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Myths and Misconceptions about Cancer: Findings from Jordan
Current Issue
Volume 2, 2015
Issue 6 (December)
Pages: 88-93   |   Vol. 2, No. 6, December 2015   |   Follow on         
Paper in PDF Downloads: 205   Since Oct. 16, 2015 Views: 3129   Since Oct. 16, 2015
Latefa Ali Dardas, School of Nursing, Duke University, Durham, NC, USA.
Muayyad M. Ahmad, Clinical Nursing Department, Faculty of Nursing, The University of Jordan, Amman, Jordan.
Background: There has been a growing body of research investigating the social myths and misconceptions associated with cancer. However, no studies have tapped this arena in Arab countries like Jordan. Therefore, this study was designed around two purposes: 1) to explore whether receiving a diagnosis of cancer is associated with myths and misconceptions from a Jordanian public perspective, and 2) to explore the sociodemographic correlates of cancer myths and misconceptions, if exist, with an eye toward implications for a culturally competent practice that can promote the health of Jordanian patients diagnosed with cancer and their families. Methods: A randomized sample of 3,174 participants was interviewed using a structured tool that includes questions on participants’ socio-demographic characteristics and beliefs on cancer causes and prognosis. Data were analyzed using descriptive and correlation statistics. Results: Receiving a diagnosis of cancer in Jordan was found associated with many myths and misconceptions and was considered a stigmatized condition. Almost 70% of the participants reported that when they think of cancer, they immediately think of death, and considered it a hopeless diagnosis. A belief that cancer can be caused by envy and witchcraft, or by an exposure to a patient with cancer also existed, especially among females. Participants’ gender, education, and income were significantly associated with holding misconceptions about cancer causes and prognosis. Conclusion: Findings from this study can contribute to a better understanding of the socio-demographic characteristics that can influence the knowledge and beliefs associated with receiving a diagnosis of cancer in Jordan. The study may assist health policymakers in designing support programs that holistically consider the psychological health and socioeconomic backgrounds of cancer patients to better influence the outcomes of their experience.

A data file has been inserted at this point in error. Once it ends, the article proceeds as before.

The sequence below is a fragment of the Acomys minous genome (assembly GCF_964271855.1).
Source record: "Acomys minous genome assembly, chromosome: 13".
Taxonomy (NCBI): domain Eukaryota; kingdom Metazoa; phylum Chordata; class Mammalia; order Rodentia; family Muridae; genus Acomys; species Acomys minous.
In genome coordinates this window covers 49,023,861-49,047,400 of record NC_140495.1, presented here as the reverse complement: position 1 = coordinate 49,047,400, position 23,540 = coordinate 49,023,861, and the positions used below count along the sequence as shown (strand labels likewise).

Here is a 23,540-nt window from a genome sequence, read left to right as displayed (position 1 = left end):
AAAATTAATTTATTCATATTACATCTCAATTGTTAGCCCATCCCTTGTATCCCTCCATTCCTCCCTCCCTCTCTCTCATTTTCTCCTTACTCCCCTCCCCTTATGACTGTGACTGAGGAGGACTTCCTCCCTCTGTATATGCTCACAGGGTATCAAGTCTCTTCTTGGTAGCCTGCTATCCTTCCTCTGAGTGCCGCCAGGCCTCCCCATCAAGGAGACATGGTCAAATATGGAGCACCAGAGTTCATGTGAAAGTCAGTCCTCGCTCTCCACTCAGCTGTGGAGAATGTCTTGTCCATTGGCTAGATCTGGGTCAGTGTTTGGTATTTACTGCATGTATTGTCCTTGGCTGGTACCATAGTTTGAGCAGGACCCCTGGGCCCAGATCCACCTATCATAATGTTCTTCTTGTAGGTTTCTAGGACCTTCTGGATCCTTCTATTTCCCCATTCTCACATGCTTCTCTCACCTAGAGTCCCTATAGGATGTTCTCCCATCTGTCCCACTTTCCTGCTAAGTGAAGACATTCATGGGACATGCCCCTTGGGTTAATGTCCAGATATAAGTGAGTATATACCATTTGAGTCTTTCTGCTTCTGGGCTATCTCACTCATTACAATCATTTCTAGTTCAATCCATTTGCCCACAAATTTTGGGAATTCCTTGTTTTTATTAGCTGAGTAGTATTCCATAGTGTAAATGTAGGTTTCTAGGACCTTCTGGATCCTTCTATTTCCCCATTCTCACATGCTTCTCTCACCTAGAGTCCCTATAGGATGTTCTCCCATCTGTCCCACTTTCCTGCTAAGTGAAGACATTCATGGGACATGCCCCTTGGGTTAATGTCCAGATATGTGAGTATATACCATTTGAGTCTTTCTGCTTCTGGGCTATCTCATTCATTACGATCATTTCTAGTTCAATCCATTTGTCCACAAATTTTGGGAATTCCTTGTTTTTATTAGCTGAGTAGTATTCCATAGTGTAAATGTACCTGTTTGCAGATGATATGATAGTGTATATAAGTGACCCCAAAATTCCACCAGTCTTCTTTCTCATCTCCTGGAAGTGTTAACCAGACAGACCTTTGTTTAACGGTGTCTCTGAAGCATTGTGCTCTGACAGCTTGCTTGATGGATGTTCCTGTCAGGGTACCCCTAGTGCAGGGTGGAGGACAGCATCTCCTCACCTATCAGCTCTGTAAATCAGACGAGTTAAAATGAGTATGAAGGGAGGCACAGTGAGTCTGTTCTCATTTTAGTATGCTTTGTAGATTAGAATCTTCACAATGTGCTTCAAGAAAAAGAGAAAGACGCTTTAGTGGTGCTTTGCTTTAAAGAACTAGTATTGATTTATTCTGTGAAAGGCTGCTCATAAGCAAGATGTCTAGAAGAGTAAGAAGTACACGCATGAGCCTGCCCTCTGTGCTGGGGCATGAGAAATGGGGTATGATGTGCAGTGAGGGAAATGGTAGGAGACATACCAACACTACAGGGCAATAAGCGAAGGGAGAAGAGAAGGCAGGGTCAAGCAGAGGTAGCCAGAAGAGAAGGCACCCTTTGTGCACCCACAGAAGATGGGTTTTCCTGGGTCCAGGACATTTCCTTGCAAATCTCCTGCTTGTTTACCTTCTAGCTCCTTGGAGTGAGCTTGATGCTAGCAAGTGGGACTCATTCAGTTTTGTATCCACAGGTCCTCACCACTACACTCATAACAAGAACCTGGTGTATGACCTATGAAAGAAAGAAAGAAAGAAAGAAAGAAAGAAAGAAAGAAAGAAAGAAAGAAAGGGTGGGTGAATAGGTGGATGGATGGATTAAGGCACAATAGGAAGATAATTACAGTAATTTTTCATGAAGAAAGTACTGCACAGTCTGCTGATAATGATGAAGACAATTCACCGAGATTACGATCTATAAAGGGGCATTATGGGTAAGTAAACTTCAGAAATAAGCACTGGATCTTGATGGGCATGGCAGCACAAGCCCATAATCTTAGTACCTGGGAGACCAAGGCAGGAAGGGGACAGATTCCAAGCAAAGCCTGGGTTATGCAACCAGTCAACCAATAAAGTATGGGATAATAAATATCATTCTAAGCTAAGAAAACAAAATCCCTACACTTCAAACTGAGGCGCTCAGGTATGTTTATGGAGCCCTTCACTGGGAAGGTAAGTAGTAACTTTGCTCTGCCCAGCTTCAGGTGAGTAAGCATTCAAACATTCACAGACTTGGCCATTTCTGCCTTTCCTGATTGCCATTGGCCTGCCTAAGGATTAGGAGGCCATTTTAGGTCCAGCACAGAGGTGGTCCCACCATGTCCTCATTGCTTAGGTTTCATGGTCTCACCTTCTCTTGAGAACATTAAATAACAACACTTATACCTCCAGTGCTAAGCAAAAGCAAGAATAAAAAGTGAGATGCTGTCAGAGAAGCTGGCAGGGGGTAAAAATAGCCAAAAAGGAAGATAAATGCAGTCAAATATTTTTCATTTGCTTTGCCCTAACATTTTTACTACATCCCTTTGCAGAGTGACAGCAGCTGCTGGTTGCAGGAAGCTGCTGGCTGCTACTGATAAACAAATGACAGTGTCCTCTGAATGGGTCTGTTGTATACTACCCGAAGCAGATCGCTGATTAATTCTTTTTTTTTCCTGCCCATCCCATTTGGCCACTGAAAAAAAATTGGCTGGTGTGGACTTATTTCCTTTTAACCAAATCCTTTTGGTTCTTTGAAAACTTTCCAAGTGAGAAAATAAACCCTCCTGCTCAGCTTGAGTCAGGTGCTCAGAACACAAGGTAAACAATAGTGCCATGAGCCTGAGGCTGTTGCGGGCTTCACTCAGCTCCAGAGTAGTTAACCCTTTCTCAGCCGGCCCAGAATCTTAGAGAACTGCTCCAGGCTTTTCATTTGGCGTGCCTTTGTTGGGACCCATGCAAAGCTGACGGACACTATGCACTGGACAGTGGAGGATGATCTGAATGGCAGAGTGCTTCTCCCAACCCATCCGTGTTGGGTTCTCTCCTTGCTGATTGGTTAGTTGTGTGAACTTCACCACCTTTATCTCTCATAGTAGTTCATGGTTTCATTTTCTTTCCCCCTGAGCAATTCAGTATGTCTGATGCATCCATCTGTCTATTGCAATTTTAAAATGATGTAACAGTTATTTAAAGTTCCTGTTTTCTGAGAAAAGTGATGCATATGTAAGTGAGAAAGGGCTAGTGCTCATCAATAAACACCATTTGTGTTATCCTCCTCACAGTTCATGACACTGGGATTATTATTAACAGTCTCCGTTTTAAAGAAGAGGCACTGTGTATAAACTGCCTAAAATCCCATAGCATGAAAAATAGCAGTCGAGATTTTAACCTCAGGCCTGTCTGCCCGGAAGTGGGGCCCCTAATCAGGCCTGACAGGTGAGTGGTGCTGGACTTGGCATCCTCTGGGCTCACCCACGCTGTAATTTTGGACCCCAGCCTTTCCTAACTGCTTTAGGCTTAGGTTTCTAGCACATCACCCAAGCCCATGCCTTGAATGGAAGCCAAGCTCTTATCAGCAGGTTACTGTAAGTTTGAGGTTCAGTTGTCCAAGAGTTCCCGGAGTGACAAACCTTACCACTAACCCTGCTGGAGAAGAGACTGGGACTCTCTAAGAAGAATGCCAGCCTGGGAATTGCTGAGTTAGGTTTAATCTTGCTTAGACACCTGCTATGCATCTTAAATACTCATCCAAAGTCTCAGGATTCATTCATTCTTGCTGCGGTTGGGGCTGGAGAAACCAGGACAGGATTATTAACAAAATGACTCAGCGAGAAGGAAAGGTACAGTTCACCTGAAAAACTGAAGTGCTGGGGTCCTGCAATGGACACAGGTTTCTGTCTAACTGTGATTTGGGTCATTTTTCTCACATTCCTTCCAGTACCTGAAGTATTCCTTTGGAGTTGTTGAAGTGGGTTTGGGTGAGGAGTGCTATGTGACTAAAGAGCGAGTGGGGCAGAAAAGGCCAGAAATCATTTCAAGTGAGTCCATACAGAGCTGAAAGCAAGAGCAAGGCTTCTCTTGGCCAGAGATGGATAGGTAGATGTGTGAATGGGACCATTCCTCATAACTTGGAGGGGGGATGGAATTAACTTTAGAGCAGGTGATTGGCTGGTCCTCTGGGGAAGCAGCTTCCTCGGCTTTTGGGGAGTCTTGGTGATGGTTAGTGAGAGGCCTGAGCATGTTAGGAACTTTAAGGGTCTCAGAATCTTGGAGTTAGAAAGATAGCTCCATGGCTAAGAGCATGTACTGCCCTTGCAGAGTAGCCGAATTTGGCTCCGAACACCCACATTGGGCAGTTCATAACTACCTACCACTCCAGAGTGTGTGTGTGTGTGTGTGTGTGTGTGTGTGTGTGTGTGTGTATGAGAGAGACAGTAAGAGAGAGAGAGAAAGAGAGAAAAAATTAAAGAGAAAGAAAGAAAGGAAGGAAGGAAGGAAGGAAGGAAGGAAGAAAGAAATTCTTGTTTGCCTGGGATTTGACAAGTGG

Cancer, Jordan, Myths, Misconceptions, Knowledge, Socio-demographic Characteristics
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